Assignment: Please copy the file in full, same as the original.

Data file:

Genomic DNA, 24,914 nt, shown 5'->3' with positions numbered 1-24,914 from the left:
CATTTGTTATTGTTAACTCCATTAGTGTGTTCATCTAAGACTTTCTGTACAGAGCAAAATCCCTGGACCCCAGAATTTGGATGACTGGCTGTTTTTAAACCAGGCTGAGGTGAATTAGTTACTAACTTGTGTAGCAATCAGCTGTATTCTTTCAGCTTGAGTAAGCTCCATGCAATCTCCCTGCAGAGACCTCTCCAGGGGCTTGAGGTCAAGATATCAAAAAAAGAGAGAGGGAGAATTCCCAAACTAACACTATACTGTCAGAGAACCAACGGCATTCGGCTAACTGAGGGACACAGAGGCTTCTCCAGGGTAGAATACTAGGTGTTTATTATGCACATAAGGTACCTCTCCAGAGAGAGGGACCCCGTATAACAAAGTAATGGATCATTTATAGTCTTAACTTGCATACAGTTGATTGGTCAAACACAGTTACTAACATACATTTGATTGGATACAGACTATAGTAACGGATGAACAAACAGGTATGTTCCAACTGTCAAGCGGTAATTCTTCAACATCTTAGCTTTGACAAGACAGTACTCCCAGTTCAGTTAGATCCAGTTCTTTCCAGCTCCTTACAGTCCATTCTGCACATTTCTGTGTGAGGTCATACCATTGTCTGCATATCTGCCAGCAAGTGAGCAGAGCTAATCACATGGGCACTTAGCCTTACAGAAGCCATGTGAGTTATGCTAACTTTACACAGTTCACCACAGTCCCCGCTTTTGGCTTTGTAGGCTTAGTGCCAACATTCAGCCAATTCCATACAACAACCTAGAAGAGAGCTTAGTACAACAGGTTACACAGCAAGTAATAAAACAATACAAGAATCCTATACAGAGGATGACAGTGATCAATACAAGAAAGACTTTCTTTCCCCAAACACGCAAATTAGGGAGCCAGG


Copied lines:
Genomic DNA, 24,914 nt, shown 5'->3' with positions numbered 1-24,914 from the left:
CATTTGTTATTGTTAACTCCATTAGTGTGTTCATCTAAGACTTTCTGTACAGAGCAAAATCCCTGGACCCCAGAATTTGGATGACTGGCTGTTTTTAAACCAGGCTGAGGTGAATTAGTTACTAACTTGTGTAGCAATCAGCTGTATTCTTTCAGCTTGAGTAAGCTCCATGCAATCTCCCTGCAGAGACCTCTCCAGGGGCTTGAGGTCAAGATATCAAAAAAAGAGAGAGGGAGAATTCCCAAACTAACACTATACTGTCAGAGAACCAACGGCATTCGGCTAACTGAGGGACACAGAGGCTTCTCCAGGGTAGAATACTAGGTGTTTATTATGCACATAAGGTACCTCTCCAGAGAGAGGGACCCCGTATAACAAAGTAATGGATCATTTATAGTCTTAACTTGCATACAGTTGATTGGTCAAACACAGTTACTAACATACATTTGATTGGATACAGACTATAGTAACGGATGAACAAACAGGTATGTTCCAACTGTCAAGCGGTAATTCTTCAACATCTTAGCTTTGACAAGACAGTACTCCCAGTTCAGTTAGATCCAGTTCTTTCCAGCTCCTTACAGTCCATTCTGCACATTTCTGTGTGAGGTCATACCATTGTCTGCATATCTGCCAGCAAGTGAGCAGAGCTAATCACATGGGCACTTAGCCTTACAGAAGCCATGTGAGTTATGCTAACTTTACACAGTTCACCACAGTCCCCGCTTTTGGCTTTGTAGGCTTAGTGCCAACATTCAGCCAATTCCATACAACAACCTAGAAGAGAGCTTAGTACAACAGGTTACACAGCAAGTAATAAAACAATACAAGAATCCTATACAGAGGATGACAGTGATCAATACAAGAAAGACTTTCTTTCCCCAAACACGCAAATTAGGGAGCCAGG